TORONTO (Reuters) - The Canadian dollar strengthened against its U.S. counterpart on Monday as oil prices rose and domestic data, showing rising consumer confidence and building permits, supported the view that Canada's economy is recovering from the coronavirus crisis.
The Conference Board of Canada's Index of Consumer Confidence rose 16 points to 79.7 in June as the country continued to reopen from COVID-19 imposed lockdowns. The index stands at about two-thirds of its pre-pandemic level of 120.6.
Separate data, from Statistics Canada, showed that the value of Canadian building permits rose by 20.2% in May from April. It was the largest percentage increase since March 2009.
The price of oil, one of Canada's major exports, was supported by improving economic data and supply cuts by major producers, though a spike in new coronavirus infections around the world capped the gains as some countries were forced to reimpose partial lockdowns. U.S. crude <CLc1> prices were up 0.9% at $38.85 a barrel.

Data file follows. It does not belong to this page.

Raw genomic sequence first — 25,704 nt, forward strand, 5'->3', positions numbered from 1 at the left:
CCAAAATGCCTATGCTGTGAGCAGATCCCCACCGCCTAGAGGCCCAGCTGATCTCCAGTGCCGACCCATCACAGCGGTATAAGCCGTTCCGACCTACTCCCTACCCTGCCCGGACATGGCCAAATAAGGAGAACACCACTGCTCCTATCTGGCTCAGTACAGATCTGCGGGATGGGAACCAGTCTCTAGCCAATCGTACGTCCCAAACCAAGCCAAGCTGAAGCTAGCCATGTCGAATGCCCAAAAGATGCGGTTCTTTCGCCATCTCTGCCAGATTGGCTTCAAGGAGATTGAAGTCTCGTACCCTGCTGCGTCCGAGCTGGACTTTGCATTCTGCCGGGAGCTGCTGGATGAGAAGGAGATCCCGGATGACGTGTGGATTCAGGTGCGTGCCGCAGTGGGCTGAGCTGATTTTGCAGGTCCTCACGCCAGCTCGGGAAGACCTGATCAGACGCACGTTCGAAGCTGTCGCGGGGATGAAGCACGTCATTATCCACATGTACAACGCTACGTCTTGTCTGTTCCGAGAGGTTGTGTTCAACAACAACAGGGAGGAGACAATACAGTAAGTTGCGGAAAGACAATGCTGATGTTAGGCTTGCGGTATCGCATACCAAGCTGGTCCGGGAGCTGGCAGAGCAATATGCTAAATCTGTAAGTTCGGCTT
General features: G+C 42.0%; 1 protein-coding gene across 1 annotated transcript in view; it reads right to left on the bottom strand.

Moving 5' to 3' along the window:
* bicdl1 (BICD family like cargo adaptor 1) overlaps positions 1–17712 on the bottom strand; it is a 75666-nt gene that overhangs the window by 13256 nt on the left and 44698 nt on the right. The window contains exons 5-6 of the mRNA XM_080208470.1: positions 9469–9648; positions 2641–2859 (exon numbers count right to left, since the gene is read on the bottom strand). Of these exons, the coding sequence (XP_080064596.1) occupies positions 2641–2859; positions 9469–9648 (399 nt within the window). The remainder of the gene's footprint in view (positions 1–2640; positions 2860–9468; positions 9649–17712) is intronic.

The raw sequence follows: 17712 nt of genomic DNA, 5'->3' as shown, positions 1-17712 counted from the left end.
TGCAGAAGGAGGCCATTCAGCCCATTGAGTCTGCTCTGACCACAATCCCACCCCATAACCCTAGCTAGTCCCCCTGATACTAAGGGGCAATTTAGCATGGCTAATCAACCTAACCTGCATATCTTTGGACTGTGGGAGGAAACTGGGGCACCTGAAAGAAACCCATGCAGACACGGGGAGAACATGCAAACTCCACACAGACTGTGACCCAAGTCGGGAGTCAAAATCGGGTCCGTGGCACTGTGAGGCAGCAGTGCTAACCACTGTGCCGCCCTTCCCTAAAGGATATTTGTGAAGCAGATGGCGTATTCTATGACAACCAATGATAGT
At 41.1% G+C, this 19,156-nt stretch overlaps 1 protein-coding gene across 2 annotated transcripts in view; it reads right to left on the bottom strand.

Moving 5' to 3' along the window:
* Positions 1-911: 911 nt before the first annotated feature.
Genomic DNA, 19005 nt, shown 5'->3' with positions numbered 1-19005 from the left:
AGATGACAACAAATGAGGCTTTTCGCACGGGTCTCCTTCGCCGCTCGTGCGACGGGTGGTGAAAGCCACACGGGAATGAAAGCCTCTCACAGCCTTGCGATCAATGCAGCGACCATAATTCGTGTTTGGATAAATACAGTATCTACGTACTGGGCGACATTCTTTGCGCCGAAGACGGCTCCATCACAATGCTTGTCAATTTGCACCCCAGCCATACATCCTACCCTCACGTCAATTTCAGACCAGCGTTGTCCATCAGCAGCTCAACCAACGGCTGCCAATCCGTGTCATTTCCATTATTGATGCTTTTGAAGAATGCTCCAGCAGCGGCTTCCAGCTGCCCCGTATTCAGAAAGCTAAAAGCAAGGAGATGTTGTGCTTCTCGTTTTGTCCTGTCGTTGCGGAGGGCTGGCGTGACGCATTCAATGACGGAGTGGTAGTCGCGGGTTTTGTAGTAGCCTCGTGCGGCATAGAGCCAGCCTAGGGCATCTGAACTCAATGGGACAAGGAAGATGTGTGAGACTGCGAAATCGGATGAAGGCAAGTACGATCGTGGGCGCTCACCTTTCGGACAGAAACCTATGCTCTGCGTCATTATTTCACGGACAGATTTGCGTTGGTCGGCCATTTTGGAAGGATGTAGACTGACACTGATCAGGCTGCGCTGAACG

Futures tracking U.S. stock indexes edged higher following a selloff on Wall Street last week as investors weighed hopes of more stimulus and improving data against a resurgence in coronavirus cases.
The Canadian dollar <CAD=> was trading 0.2% higher at 1.3659 to the greenback, or 73.21 U.S. cents. The currency, which weakened 0.6% last week, traded in a range of 1.3646 to 1.3697.
Speculators have cut their bearish bets on the Canadian dollar, data from the U.S. Commodity Futures Trading Commission showed on Friday. As of June 23, net short positions had decreased to 20,834 contracts from 25,486 in the prior week.
Canada's GDP data for April is due on Tuesday, which could help guide expectations for further stimulus measures from the Bank of Canada.
Canadian government bond yields were higher across a steeper yield curve, with the 10-year <CA10YT=RR> up 1.6 basis points at 0.525%.
(Reporting by Fergal Smith; Editing by Steve Orlofsky)